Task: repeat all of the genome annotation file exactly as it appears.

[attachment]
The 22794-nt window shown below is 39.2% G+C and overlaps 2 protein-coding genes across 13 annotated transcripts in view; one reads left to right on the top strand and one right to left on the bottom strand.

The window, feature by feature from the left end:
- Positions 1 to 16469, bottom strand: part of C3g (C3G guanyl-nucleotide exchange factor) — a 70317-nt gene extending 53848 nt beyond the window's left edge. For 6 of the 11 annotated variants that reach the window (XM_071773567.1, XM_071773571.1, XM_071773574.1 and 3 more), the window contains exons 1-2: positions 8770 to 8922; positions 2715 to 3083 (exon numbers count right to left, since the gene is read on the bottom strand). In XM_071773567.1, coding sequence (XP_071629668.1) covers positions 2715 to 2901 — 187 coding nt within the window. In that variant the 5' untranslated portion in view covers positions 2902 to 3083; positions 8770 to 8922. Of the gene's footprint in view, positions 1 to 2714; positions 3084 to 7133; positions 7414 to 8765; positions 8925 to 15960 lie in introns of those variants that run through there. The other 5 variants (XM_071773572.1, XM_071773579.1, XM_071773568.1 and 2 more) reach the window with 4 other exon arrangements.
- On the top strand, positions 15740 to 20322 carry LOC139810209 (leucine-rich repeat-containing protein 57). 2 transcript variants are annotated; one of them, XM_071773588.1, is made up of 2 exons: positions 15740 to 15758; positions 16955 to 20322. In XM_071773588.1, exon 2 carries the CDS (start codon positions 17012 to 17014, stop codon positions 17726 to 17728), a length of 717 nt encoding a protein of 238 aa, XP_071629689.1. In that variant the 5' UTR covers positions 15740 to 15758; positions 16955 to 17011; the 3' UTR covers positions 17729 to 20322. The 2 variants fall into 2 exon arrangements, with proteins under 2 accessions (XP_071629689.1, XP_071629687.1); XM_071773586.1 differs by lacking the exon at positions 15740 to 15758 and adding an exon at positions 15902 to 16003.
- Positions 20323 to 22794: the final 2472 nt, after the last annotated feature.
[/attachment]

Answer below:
The 22794-nt window shown below is 39.2% G+C and overlaps 2 protein-coding genes across 13 annotated transcripts in view; one reads left to right on the top strand and one right to left on the bottom strand.

The window, feature by feature from the left end:
- Positions 1 to 16469, bottom strand: part of C3g (C3G guanyl-nucleotide exchange factor) — a 70317-nt gene extending 53848 nt beyond the window's left edge. For 6 of the 11 annotated variants that reach the window (XM_071773567.1, XM_071773571.1, XM_071773574.1 and 3 more), the window contains exons 1-2: positions 8770 to 8922; positions 2715 to 3083 (exon numbers count right to left, since the gene is read on the bottom strand). In XM_071773567.1, coding sequence (XP_071629668.1) covers positions 2715 to 2901 — 187 coding nt within the window. In that variant the 5' untranslated portion in view covers positions 2902 to 3083; positions 8770 to 8922. Of the gene's footprint in view, positions 1 to 2714; positions 3084 to 7133; positions 7414 to 8765; positions 8925 to 15960 lie in introns of those variants that run through there. The other 5 variants (XM_071773572.1, XM_071773579.1, XM_071773568.1 and 2 more) reach the window with 4 other exon arrangements.
- On the top strand, positions 15740 to 20322 carry LOC139810209 (leucine-rich repeat-containing protein 57). 2 transcript variants are annotated; one of them, XM_071773588.1, is made up of 2 exons: positions 15740 to 15758; positions 16955 to 20322. In XM_071773588.1, exon 2 carries the CDS (start codon positions 17012 to 17014, stop codon positions 17726 to 17728), a length of 717 nt encoding a protein of 238 aa, XP_071629689.1. In that variant the 5' UTR covers positions 15740 to 15758; positions 16955 to 17011; the 3' UTR covers positions 17729 to 20322. The 2 variants fall into 2 exon arrangements, with proteins under 2 accessions (XP_071629689.1, XP_071629687.1); XM_071773586.1 differs by lacking the exon at positions 15740 to 15758 and adding an exon at positions 15902 to 16003.
- Positions 20323 to 22794: the final 2472 nt, after the last annotated feature.